JJ taught me how to Spin and from there, I jumped to a real bike, into the world of triathlons. She opened a door to athleticism – something this bookworm never expected. And she inspired awe that I can return to with ease: I just picture her, prego in her 9th month, gleefully prompting me to “push in 3rd” and I’m there.

My first Spin teacher – my personal secret treasure – falls on one end of the fame spectrum, while my most recent trainer extraordinaire, Robin Arzón, falls on the other. It seems like everyone knows Robin, and everyone has one of her quotes at the ready when inspiration flags.

Robin Arzón: Riding with a Queen who Only Rides with Queens

Around here, the queen saves herself.

– Robin Arzón

I love this quote – Arzón’s rewrite of the fairytale cliché. She’s all about helping people access their own power and she provides the scaffolding to make that possible – lessons she learned through her own trauma and recovery. Her confidence never waivers – in herself or her peeps. She exemplifies the phrase, “a rising tide lifts all boats.”

Her story, in and of itself, generates awe for me. Let me tell you a bit about her. 

First, a few of her accomplishments. She began her career as a successful litigator, while simultaneously becoming a seasoned athlete. She’s a Vice President and Head Instructor at  Peloton, a beloved fitness entertainer and ultramarathoner, and the star of her own ‘Mental Strength’ MasterClass. Oh, and she’s a two-time NY Times Bestseller with Shut Up and Run and Strong Mama. Did I mention that she’s only just turned 40?

All that’s been accomplished despite some trials that would have derailed most people. 

In 2002, when Arzón was 20, she was at a NY City bar when a gunman, armed with three pistols, kerosene, and a samurai sword entered and held the bar hostage. The gunman doused everyone in kerosene, flicked his lighter as he spoke, and held Arzón at gunpoint as a human shield. The standoff ended when a hostage (another courageous woman) jumped the gunman from behind. 

When Arzón describes the aftermath of this event, she states that the trauma lived in her body – as trauma always does – and running was the force that healed her. One year post-trauma, she was doing “ok, on paper” but her physical sensations told her otherwise. She describes the experience as “walking through life wearing a weight vest,” which is such an apt description of the burden trauma survivors bear. Up till that point, she’d never been athletic, but one day she threw on some sneakers, hoping some movement might help. From there, “the journey was intuitive.”

By her description, running forced her to face her inner monologue. Her thoughts turned from survivor’s guilt to existential questions about life purpose, finding agency, and learning to stop living in fear. Her runs helped her translate that fear into personal power. 

There’s much more to her story, but I tell you this piece of background because this is what she brings to her fans and clientele: Teaching people to gain or regain their power through embodiment and a positive attitude is her jam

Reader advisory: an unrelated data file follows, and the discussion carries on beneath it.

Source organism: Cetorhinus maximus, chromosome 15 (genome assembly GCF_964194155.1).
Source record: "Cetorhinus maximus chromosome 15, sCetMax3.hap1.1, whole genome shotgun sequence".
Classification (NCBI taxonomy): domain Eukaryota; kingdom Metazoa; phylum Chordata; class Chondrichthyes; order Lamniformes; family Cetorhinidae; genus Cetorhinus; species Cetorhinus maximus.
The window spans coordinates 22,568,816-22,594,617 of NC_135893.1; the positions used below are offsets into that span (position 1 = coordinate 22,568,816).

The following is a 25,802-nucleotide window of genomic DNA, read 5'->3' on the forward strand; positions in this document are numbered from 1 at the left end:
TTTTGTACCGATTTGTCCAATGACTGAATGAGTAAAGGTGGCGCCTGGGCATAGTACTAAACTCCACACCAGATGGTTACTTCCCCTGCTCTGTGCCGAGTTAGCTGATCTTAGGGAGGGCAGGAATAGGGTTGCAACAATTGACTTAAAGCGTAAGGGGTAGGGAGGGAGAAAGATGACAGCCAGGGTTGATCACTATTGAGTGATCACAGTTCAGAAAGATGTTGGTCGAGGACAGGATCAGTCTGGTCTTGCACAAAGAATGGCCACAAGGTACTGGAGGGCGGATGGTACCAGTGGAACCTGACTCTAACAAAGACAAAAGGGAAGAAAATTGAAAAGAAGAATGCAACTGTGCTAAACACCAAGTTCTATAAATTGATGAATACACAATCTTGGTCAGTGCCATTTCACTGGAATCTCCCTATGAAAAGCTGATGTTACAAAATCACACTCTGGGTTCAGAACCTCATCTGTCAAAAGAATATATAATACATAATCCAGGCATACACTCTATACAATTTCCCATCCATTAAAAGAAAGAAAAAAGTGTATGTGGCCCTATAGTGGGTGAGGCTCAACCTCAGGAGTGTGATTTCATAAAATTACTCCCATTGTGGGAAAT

It doesn’t get easier. You get stronger.

– Robin Arzón

I met Robin Arzón through the Peloton app in April 2020, when my body was broken from COVID, my muscles were flaccid from a month of laying about motionless, my mood was scuttled in the gutter, and my recovery felt like a pipedream. 

I’d arrived in Chicago on March 23rd after a harrowing 35-hour escape. I’d managed to board one of the last flights out of New Zealand before the entire country shut down. COVID had been a stowaway on that flight, taking root in my body while in transit. A week prior, I’d been on a spiritual quest, teaching meditation in Thailand. The mental rollercoaster from spiritual teacher to pandemic panic to extended illness and isolation had been…a bit much. 

And then…I discovered Arzón on the Peloton app. Little by little, through her audacious attitude and her own tough-love concoction of no-compromise demands and loving compassion, she built me up. “You’ve made it through 100 percent of your bad days,” she’d remind me as I struggled to shoulder a 5-pound weight. And I believed her. She’d fought her own battles and won. In time, so did I.

I’m awestruck every time I watch her compete, move in rhythm with her Peloton Spin escapades, or listen to her encouraging others. She is the embodiment of awe and I find it easy to join her in that space. 

Who Inspires You?

Witnessing female athletes in action is one of my awe-generating pathways. These women are also resources I can return to – in my mind or by viewing online videos – to generate Awe Experiences on demand. 

Sometimes, watching gameplay flips my awe switch on. But, as I’ve described, other elements like personal characteristics, joy in motion, and inspirational messaging are just as effective for me. How do you feel having heard these stories? Does any of this resonate with you? 

I’d love to know who inspires your own Awe Experiences.